New bill of law on the creation of a procedure of administrative dissolution without liquidation
On 9 February 2022, the Luxembourg legislature published the latest draft of a new bill of law on the creation of a procedure for administrative dissolution without liquidation.
The new bill of law no. 6539B (the Bill of Law), which establishes a new procedure for administrative dissolution without liquidation under certain circumstances (the Administrative Dissolution Procedure), originates from the split of the original bill of law no. 6539 on the preservation of businesses and modernisation of bankruptcy law in Luxembourg, currently under discussion at the Chamber of Deputies.
As pointed out by the Council of State (Conseil d’État) in its first opinion, dated 1 December 2015, on the original bill of law no. 6539, the Administrative Dissolution Procedure is a blend of judicial and administrative proceedings, where both the public prosecutor and the Luxembourg administration (ie, the Luxembourg Trade and Companies Register (the RCS)), play equally important roles, aimed at introducing an efficient procedure to strike off empty shell companies.
The Administrative Dissolution Procedure will apply to any commercial company that falls in scope of the provisions of article 1200-1 (1) of the Luxembourg law of 10 August 1915 on commercial companies, as amended (the Company Law). These provisions provide that the public prosecutor may request the district court to launch the dissolution and liquidation (the Judicial Liquidation Procedure) of any Luxembourg-law governed company, which: (i) either pursues activities that are contrary to the provisions of the criminal law, or (ii) has committed serious breaches of the provisions of the Luxembourg Commercial Code or the legislation governing commercial companies, including legislation relating to business licences.
Currently, if the district court decides that the conditions to open a Judicial Liquidation Procedure are met, it will proceed to appoint a supervisory judge and one or more liquidators, and determine the method of liquidation. If the liquidators find that there are no, or insufficient, realisable assets and this is confirmed by the supervisory judge, the expenses and fees of the liquidators, as ordered by the court, are borne by Luxembourg state and paid as legal expenses.
The purpose of the proposed Administrative Dissolution Procedure is to address the issue of the considerable costs incurred, when dealing with dormant companies, with no assets, as well as the administrative burden on the district court during the Judicial Liquidation Procedure and the draft introduces an alternative procedure, which will make it possible to dissolve inactive and empty companies in a quick and cost-efficient way.
Apart from the exceptions set out in the Bill of Law, the Administrative Dissolution Procedure can be used for almost all Luxembourg companies. The exceptions include credit institutions and investment firms, certain financial institutions, insurance and re-insurance companies, collective investment vehicles, specialised investment funds, venture capital investment companies, certain securitisation vehicles, payment and electronic money institutions, as well as reserved alternative investment funds.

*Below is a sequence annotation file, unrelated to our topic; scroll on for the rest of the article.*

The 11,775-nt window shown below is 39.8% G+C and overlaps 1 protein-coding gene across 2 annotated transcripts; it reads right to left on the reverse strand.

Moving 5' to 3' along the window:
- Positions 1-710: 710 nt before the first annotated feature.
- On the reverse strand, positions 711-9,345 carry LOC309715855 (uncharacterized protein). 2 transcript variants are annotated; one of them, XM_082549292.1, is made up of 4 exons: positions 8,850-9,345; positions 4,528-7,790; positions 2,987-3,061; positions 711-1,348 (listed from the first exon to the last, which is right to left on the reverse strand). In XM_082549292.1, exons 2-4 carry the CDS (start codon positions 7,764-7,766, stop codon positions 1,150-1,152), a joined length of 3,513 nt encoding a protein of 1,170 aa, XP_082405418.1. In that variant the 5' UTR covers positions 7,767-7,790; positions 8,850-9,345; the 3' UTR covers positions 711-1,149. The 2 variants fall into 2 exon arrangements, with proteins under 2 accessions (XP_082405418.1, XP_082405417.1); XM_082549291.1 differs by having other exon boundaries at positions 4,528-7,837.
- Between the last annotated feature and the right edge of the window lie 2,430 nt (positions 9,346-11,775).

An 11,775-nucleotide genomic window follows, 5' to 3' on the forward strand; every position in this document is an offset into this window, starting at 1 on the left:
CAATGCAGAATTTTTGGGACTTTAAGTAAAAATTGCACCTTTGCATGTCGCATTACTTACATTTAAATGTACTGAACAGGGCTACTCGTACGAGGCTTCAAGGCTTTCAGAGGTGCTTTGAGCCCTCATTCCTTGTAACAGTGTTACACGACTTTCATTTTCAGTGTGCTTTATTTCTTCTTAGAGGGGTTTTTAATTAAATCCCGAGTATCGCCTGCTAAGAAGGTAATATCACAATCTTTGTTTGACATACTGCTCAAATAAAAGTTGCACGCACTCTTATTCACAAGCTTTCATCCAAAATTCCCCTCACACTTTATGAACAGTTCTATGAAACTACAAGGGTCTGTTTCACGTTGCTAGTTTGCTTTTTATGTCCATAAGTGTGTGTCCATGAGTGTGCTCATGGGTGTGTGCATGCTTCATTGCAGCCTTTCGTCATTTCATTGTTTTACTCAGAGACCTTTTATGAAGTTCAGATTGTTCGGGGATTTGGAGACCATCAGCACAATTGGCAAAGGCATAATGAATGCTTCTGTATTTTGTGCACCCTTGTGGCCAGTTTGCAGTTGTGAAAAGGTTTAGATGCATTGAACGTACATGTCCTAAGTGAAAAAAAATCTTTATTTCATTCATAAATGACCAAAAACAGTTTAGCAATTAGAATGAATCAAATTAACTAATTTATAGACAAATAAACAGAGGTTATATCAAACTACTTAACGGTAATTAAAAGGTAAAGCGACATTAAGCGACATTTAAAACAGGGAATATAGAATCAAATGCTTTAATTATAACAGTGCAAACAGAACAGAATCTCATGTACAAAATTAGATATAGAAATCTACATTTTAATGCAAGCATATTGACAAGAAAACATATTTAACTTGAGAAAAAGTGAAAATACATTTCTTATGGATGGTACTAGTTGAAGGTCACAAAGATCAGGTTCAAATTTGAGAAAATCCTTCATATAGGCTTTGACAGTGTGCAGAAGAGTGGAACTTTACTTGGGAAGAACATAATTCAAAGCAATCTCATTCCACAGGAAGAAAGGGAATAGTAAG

The Bill of Law, in its current draft, sets out the following steps for the Administrative Dissolution Procedure:
- The public prosecutor identifies which companies may be subject to the Administrative Dissolution Procedure, based on information and documents collected from various sources (eg, the RCS, the Luxembourg National Institute of Statistics, Luxembourg public administration, such as the tax authorities).
- The public prosecutor requests the RCS to place the company/ies concerned into administrative dissolution without liquidation: the procedure must be opened within three days from the date of the request.
- The opening of the procedure is notified to the company/ies by registered mail with acknowledgement of receipt, and extracts of the relevant decision are published within three days in two newspapers, published in Luxembourg and on the Recueil électronique des sociétés et associations (RESA).
- The company/ies concerned may launch an appeal against the decision within one month of the date of publication in the RESA.
- Once the procedure is opened, the RCS is required to verify that the company concerned has no assets and/or employees and, for these purposes, the RCS may request information from, among others sources, banks, non-life insurance businesses, mortgage and land registries, and the social security administration.
- Once the RCS has collected all necessary information, it informs the public prosecutor of the results of its audit and, if the conditions for the Administrative Dissolution Procedure are met, the public prosecutor requests the RCS to continue and conclude the dissolution without liquidation.
- The RCS finalises the procedure no later than six months after it was opened and publishes the relevant closing decision on the RESA: the company is considered dissolved.
The current draft Bill of Law also contains proposed provisions dealing with the situation where assets are found after the closing of the Administrative Dissolution Procedure. In such circumstances, following a request from the public prosecutor, the district court may order the liquidation of the company concerned and postpones the closing of the dissolution procedure, but only under the condition that the estimated value of available assets exceeds the estimated liquidation costs. The company is considered to exist only for the purpose of its liquidation.